A VOYAGE TO LAPUTA, Etc. 165
ordered me an apartment in his own house, where I continued during my stay, and was entertained in a most hospitable manner.
The next morning after my arrival he took me in his chariot to see the town, which is about half the bigness of London, but the houses very strangely built, and most of them out of repair. The people in the streets walked fast, looked wild, their eyes fixed, and were generally in rags. We passed through one of the town gates, and went about three miles into the country, where I saw many labourers working with several sorts of tools in the ground, but was not able to conjecture what they were about; neither did I observe any expectation either of corn or grass, although the soil appeared to be excellent. I could not forbear admiring these odd appearances both in town and country; and I made bold to desire my conductor that he would be pleased to explain to me what could be meant by so many busy heads, hands, and faces, both in the streets and the fields, because I did not discover any good effects they produced; but, on the contrary, I never knew a soil so unhappily cultivated, houses so ill contrived and so ruinous, or a people whose countenances and habit expressed so much misery and want.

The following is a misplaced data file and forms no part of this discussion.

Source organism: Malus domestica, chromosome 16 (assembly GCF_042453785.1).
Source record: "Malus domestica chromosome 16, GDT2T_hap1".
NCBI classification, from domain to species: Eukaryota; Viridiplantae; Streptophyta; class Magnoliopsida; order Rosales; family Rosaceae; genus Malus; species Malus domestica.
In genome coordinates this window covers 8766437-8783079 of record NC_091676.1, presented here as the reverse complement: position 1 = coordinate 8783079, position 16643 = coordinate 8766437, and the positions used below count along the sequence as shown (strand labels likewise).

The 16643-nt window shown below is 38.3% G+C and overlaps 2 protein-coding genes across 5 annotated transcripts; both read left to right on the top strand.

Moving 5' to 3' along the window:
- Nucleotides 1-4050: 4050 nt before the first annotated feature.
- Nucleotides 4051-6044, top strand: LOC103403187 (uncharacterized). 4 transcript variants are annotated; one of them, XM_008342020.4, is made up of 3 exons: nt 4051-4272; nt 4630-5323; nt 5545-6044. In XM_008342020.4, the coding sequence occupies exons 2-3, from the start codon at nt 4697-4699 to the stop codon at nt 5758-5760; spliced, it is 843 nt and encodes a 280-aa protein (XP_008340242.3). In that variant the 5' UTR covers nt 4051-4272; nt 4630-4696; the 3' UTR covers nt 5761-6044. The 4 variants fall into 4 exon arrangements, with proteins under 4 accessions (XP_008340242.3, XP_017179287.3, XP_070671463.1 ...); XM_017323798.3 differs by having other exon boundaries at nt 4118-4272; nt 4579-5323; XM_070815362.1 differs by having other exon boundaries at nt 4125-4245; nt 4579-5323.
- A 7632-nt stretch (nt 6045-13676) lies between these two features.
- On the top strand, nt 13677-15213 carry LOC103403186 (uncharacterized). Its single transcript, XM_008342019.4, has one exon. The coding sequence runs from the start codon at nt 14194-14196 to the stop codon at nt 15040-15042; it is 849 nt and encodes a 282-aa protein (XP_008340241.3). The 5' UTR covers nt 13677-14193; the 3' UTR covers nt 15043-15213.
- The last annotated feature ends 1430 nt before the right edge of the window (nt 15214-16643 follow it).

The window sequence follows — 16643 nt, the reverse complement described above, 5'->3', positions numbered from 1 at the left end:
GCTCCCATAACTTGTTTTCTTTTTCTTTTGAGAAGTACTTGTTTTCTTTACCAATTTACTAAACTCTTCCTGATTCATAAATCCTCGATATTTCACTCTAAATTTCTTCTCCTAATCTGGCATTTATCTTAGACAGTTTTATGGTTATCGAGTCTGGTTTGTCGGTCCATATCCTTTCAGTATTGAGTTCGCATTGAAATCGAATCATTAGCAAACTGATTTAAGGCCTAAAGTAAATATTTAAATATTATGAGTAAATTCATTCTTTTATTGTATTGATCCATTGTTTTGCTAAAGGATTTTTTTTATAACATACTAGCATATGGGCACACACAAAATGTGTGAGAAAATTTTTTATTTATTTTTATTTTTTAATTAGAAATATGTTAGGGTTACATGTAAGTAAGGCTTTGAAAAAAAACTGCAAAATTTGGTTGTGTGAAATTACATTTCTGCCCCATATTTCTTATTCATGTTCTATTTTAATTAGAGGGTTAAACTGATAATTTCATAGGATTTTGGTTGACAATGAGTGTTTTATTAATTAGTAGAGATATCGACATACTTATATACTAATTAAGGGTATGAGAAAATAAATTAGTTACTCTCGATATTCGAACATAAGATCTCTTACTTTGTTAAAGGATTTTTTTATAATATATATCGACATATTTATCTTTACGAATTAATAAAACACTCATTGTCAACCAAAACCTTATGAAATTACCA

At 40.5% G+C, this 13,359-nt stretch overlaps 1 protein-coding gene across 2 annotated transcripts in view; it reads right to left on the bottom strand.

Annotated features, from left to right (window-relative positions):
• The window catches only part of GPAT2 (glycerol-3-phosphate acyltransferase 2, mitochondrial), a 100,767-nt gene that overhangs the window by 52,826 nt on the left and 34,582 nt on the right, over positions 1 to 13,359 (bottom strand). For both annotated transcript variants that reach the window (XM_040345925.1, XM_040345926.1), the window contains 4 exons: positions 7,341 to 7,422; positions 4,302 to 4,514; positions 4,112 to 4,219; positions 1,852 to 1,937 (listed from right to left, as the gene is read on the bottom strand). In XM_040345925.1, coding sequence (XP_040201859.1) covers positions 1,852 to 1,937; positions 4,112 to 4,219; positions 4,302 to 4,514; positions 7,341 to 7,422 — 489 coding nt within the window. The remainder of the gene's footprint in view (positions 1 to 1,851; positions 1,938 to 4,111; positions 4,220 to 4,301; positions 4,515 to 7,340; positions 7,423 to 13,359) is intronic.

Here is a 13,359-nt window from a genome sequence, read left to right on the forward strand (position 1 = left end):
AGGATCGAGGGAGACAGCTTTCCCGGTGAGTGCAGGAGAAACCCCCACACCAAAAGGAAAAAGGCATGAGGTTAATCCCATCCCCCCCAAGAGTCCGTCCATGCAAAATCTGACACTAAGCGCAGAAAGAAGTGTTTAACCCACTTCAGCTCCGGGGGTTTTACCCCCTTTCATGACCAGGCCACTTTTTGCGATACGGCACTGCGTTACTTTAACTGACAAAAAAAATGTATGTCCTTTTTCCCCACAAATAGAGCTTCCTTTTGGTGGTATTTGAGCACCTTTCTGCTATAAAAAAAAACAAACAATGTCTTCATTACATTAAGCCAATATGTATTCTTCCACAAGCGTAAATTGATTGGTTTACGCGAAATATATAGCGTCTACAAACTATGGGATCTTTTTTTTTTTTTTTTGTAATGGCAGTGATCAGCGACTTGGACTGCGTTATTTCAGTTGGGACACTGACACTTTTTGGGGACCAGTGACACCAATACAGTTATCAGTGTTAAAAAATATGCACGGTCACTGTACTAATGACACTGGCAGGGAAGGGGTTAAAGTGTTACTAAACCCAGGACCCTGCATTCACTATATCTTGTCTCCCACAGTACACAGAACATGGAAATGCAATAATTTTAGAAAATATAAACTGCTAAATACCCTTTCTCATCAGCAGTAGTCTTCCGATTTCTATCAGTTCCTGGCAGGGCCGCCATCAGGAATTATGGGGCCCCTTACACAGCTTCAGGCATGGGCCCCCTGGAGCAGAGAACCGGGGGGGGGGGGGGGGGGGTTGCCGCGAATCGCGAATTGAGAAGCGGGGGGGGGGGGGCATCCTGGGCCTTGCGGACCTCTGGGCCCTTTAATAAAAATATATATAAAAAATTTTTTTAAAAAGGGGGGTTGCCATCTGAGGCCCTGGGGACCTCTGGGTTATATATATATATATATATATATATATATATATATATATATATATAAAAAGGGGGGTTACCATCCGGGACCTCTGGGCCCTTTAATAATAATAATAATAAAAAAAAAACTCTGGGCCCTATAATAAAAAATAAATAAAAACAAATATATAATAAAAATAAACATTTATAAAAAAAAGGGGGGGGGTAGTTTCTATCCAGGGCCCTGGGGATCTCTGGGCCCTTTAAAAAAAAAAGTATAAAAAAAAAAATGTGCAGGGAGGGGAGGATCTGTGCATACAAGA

This Lord Munodi was a person of the first rank, and had been some years governor of Lagado; but, by a cabal of ministers, was discharged for insufficiency. However, the king treated him with tenderness, as a well-meaning man, but of a low, contemptible understanding.
When I gave that free censure of the country and its inhabitants, he made no further answer than by telling me that I had not been long enough among them to form a judgment, and that the different nations of the world had different customs; with other common topics to the same purpose. But, when we returned to his palace, he asked me how I liked the building, what absurdities I observed, and what quarrel I had with the dress or looks of his domestics.